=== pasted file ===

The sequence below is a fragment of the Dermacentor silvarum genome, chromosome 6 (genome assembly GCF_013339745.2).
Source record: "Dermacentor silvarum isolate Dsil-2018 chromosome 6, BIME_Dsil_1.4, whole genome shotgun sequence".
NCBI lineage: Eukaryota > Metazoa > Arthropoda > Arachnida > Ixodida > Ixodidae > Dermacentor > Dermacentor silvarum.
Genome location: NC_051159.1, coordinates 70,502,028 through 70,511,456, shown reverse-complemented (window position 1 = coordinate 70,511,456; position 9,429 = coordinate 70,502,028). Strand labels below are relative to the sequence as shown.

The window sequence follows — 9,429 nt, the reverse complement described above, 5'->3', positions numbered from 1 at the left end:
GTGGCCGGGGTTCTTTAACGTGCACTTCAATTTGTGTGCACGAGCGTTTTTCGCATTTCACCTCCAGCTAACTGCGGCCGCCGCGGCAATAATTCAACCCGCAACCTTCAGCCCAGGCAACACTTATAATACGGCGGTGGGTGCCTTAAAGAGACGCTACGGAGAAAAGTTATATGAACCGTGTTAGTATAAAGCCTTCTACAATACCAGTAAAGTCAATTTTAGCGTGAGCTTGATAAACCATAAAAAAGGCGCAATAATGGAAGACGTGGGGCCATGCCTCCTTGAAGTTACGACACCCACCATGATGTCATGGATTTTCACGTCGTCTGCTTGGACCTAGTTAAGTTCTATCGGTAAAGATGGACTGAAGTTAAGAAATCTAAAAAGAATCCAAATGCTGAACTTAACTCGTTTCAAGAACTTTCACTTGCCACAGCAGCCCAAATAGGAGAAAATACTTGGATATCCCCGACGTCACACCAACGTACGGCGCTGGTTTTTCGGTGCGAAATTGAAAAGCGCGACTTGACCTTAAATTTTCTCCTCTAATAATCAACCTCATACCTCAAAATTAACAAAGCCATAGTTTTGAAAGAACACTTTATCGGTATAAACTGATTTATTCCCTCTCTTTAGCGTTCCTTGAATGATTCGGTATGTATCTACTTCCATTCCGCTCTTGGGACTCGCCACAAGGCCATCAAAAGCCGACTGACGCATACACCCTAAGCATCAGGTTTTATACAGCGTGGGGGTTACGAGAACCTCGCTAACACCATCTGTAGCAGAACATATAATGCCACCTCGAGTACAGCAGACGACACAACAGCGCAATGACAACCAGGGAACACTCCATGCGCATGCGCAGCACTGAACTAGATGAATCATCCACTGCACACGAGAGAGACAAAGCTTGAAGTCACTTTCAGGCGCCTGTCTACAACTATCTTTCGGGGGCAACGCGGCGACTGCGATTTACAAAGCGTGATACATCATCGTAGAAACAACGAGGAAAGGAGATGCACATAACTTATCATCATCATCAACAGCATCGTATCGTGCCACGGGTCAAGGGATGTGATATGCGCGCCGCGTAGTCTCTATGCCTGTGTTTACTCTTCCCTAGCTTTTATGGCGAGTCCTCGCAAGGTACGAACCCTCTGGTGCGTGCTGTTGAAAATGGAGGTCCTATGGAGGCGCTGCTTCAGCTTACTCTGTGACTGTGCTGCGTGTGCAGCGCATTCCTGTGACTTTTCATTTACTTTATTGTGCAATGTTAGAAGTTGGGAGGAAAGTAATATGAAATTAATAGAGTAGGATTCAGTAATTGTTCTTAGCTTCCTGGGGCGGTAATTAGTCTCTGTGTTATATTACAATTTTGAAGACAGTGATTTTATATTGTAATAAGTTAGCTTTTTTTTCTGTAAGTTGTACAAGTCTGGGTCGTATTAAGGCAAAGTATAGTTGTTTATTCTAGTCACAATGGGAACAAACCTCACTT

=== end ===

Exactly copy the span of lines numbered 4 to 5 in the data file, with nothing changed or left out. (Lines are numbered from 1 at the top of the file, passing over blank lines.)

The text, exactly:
Genome location: NC_051159.1, coordinates 70,502,028 through 70,511,456, shown reverse-complemented (window position 1 = coordinate 70,511,456; position 9,429 = coordinate 70,502,028). Strand labels below are relative to the sequence as shown.

The window sequence follows — 9,429 nt, the reverse complement described above, 5'->3', positions numbered from 1 at the left end: